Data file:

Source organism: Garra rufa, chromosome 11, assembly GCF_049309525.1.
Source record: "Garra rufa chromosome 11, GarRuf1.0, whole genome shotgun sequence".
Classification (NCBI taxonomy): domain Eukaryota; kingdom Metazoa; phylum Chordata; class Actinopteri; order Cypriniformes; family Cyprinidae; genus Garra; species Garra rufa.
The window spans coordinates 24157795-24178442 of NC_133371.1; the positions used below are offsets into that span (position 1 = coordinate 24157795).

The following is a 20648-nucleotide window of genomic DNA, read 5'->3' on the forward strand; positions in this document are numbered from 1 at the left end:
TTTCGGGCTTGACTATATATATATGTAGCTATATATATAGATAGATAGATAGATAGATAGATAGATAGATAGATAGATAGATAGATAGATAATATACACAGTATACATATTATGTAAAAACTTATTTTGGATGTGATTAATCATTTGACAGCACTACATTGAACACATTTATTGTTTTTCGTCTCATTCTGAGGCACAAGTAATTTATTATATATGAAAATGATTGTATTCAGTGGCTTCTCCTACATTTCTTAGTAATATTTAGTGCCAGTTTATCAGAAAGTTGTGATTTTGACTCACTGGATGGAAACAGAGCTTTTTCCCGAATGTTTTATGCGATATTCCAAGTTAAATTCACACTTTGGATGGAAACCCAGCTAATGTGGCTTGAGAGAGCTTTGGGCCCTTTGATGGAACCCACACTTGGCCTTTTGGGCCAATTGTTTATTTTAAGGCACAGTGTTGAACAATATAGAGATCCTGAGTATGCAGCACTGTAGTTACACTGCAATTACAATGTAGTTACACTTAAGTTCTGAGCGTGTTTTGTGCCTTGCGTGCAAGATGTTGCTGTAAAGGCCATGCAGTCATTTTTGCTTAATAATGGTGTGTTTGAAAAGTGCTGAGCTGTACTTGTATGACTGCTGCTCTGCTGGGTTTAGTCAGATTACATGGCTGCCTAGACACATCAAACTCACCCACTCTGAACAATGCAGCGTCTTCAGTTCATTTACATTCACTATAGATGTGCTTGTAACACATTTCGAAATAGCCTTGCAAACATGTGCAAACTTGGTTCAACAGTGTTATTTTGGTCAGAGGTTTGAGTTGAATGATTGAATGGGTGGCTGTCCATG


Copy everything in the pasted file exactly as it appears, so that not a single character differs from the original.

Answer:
Source organism: Garra rufa, chromosome 11, assembly GCF_049309525.1.
Source record: "Garra rufa chromosome 11, GarRuf1.0, whole genome shotgun sequence".
Classification (NCBI taxonomy): domain Eukaryota; kingdom Metazoa; phylum Chordata; class Actinopteri; order Cypriniformes; family Cyprinidae; genus Garra; species Garra rufa.
The window spans coordinates 24157795-24178442 of NC_133371.1; the positions used below are offsets into that span (position 1 = coordinate 24157795).

The following is a 20648-nucleotide window of genomic DNA, read 5'->3' on the forward strand; positions in this document are numbered from 1 at the left end:
TTTCGGGCTTGACTATATATATATGTAGCTATATATATAGATAGATAGATAGATAGATAGATAGATAGATAGATAGATAGATAGATAGATAATATACACAGTATACATATTATGTAAAAACTTATTTTGGATGTGATTAATCATTTGACAGCACTACATTGAACACATTTATTGTTTTTCGTCTCATTCTGAGGCACAAGTAATTTATTATATATGAAAATGATTGTATTCAGTGGCTTCTCCTACATTTCTTAGTAATATTTAGTGCCAGTTTATCAGAAAGTTGTGATTTTGACTCACTGGATGGAAACAGAGCTTTTTCCCGAATGTTTTATGCGATATTCCAAGTTAAATTCACACTTTGGATGGAAACCCAGCTAATGTGGCTTGAGAGAGCTTTGGGCCCTTTGATGGAACCCACACTTGGCCTTTTGGGCCAATTGTTTATTTTAAGGCACAGTGTTGAACAATATAGAGATCCTGAGTATGCAGCACTGTAGTTACACTGCAATTACAATGTAGTTACACTTAAGTTCTGAGCGTGTTTTGTGCCTTGCGTGCAAGATGTTGCTGTAAAGGCCATGCAGTCATTTTTGCTTAATAATGGTGTGTTTGAAAAGTGCTGAGCTGTACTTGTATGACTGCTGCTCTGCTGGGTTTAGTCAGATTACATGGCTGCCTAGACACATCAAACTCACCCACTCTGAACAATGCAGCGTCTTCAGTTCATTTACATTCACTATAGATGTGCTTGTAACACATTTCGAAATAGCCTTGCAAACATGTGCAAACTTGGTTCAACAGTGTTATTTTGGTCAGAGGTTTGAGTTGAATGATTGAATGGGTGGCTGTCCATG